So Your Teen is Dating — Here's What You Need to Know

Does anyone ever forget their first real relationship? The butterflies. Thinking about that person 24/7. Obsessing over their every move and phrase. Daydreaming about spending next weekend, the entire summer vacation, the rest of your life with them. And then the unbearable heartache when it all came to an end. And if you thought navigating your first real relationship was tough, it’s possibly even harder for your teen. As well as all the same feelings and insecurities and desires and can’t-stop-thinking-about-them stretches of time between dates, your teen is facing the numerous added complications that are intrinsically linked to a relationship in the digital age. And as a parent, you probably (maybe) only just got the hang of their never-ending succession of distant crushes; what can you possibly do to help your teen through their first real relationship?

You may not be able to do anything about those teenage social media spats, but what you can do is make yourself available as a trustworthy confidante — without being too intrusive or cringe-inducing, of course. It’s a fine line, but if you get it right, you can stay connected with your teen even though you’re no longer the main object of their affection like you were when they were a toddler.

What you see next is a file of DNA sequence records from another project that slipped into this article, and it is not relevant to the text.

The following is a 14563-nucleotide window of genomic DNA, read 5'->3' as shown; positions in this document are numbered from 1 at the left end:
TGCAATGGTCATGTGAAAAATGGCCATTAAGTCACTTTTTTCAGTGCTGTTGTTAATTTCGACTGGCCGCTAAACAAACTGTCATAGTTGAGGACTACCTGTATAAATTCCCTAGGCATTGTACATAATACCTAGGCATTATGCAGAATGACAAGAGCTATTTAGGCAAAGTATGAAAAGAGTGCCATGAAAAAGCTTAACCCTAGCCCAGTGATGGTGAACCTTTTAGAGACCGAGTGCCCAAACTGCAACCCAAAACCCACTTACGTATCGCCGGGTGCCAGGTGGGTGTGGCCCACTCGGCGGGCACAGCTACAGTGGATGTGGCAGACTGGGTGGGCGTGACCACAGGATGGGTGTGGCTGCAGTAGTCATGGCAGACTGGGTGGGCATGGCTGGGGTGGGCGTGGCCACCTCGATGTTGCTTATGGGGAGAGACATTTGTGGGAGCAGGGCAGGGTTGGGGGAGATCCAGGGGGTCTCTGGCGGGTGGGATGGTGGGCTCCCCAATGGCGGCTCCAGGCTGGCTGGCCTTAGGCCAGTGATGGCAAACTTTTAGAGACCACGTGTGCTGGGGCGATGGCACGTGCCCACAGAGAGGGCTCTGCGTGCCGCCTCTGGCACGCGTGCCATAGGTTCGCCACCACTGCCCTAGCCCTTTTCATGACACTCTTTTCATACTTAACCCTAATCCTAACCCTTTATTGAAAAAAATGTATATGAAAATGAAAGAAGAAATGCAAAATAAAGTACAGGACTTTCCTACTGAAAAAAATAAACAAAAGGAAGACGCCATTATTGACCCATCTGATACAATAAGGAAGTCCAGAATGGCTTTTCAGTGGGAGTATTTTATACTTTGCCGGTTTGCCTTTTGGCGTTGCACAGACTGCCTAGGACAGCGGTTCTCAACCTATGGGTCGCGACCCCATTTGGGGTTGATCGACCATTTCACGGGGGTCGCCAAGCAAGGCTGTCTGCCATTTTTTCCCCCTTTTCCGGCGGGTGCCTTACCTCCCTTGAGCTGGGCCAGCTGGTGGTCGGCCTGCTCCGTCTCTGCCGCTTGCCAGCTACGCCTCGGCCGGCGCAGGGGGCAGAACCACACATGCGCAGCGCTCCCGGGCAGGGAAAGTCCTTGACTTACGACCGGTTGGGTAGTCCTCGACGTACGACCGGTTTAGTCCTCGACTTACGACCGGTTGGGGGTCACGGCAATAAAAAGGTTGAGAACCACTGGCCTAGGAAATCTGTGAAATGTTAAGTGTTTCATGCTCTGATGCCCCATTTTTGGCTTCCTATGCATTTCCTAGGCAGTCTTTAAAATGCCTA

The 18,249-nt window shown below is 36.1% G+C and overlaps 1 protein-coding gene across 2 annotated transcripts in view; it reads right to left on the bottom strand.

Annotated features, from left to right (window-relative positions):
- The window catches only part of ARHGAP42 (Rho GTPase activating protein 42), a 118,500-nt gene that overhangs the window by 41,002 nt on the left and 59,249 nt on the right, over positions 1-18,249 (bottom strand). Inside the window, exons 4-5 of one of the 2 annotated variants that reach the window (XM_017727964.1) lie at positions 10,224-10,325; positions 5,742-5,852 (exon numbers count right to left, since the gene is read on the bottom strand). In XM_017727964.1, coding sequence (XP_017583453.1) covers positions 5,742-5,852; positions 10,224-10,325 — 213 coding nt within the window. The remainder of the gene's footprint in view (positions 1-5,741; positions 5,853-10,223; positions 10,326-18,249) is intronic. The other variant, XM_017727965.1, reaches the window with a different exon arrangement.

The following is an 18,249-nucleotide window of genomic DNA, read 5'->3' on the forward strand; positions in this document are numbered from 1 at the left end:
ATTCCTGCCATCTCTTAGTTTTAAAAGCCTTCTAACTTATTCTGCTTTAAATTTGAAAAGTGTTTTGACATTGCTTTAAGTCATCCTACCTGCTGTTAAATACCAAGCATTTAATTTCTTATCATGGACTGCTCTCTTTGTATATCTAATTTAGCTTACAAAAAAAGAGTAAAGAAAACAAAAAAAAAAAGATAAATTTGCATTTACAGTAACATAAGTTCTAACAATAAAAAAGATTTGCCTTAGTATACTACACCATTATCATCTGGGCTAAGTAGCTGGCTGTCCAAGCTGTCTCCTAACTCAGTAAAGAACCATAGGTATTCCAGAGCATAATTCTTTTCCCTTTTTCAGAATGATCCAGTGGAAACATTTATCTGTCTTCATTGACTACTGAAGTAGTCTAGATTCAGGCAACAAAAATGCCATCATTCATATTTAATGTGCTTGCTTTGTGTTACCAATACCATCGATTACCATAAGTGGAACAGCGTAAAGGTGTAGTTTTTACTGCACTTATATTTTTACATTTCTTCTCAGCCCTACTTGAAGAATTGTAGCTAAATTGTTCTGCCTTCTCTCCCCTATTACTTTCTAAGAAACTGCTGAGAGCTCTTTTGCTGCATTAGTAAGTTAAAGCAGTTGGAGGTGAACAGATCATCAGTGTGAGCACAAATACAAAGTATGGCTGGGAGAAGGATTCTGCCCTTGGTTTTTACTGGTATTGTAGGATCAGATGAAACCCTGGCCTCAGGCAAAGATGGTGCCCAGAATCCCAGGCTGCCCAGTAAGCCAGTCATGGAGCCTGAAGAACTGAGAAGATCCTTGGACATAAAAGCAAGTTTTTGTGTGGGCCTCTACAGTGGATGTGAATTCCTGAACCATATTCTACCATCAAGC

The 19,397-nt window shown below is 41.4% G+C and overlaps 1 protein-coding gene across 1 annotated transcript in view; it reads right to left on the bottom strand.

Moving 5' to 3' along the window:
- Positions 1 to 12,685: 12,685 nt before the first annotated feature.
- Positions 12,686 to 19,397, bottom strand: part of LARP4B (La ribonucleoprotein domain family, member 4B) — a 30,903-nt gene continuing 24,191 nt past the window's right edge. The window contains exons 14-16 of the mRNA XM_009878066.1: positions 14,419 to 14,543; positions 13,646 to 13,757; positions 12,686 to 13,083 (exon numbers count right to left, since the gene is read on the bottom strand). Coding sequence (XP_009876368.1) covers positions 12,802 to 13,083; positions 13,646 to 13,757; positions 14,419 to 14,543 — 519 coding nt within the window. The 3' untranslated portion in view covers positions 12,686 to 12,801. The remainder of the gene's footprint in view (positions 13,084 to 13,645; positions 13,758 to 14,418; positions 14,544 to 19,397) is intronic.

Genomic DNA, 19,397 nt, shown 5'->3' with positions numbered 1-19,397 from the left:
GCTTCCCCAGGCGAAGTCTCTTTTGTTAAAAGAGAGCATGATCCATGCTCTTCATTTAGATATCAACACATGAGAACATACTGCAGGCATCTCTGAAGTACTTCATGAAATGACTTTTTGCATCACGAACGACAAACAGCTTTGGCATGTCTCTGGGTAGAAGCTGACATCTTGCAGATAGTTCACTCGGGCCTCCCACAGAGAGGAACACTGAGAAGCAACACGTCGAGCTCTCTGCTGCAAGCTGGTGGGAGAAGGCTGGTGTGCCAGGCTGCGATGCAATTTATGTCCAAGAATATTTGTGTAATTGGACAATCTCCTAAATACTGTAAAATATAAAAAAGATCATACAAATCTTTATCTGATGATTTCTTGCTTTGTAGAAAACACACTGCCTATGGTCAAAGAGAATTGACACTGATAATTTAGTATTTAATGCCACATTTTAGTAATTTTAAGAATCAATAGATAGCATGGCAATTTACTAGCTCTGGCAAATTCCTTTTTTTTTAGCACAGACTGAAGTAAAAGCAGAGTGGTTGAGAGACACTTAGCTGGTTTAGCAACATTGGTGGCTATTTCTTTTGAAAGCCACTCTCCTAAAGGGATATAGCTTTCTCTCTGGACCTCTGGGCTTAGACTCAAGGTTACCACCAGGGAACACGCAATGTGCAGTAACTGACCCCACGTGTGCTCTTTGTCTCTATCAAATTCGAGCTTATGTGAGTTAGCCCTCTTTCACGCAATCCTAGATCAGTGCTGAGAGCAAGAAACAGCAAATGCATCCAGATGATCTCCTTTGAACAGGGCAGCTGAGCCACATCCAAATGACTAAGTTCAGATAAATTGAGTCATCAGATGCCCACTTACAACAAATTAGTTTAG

“Your teen may not want to share everything with you, the same way as you wouldn’t want to share your romantic interests with your parents,” licensed clinical psychologist Kevon Owen tells SheKnows. “But if they do share, don’t make them regret the decision.” In other words: No breaking their confidence to other family members. “Your teenager’s first relationship is not only going to teach them how to be in a relationship; it’s also going to teach them how their family will handle their first relationship,” says Owen. “Keep the doors open.”

And when it comes to sharing, psychotherapist Emily Roberts warns parents not to give advice — or launch into a “when I was your age” monologue about their own dating experiences — right off the bat. “Sometimes, parents want to share too much right after their teen is vulnerable. But being vulnerable is exhausting, and they may not have the energy to hear you yet. And that could lead to a potential argument,” she tells SheKnows. Her advice? “Instead of recounting your high school relationships, ask if they want to hear about it sometime rather than that moment; it leaves the door open for the next conversation.”

Roberts also warns parents against expressing any judgments about their teen’s partner. “Many young women I work with have a lot of anxiety about talking to their parents about romantic relationships, even as adults, due to early experiences as teens,” she says. “Sarcasm is something adults use often; understand that your teen takes it as invalidation. Saying things like, ‘You really like that guy?’ makes your teen feel like their feelings are wrong.” Plus, it acts as a barrier to communication, meaning your teen is unlikely to come to you the next time they have something they want to share.

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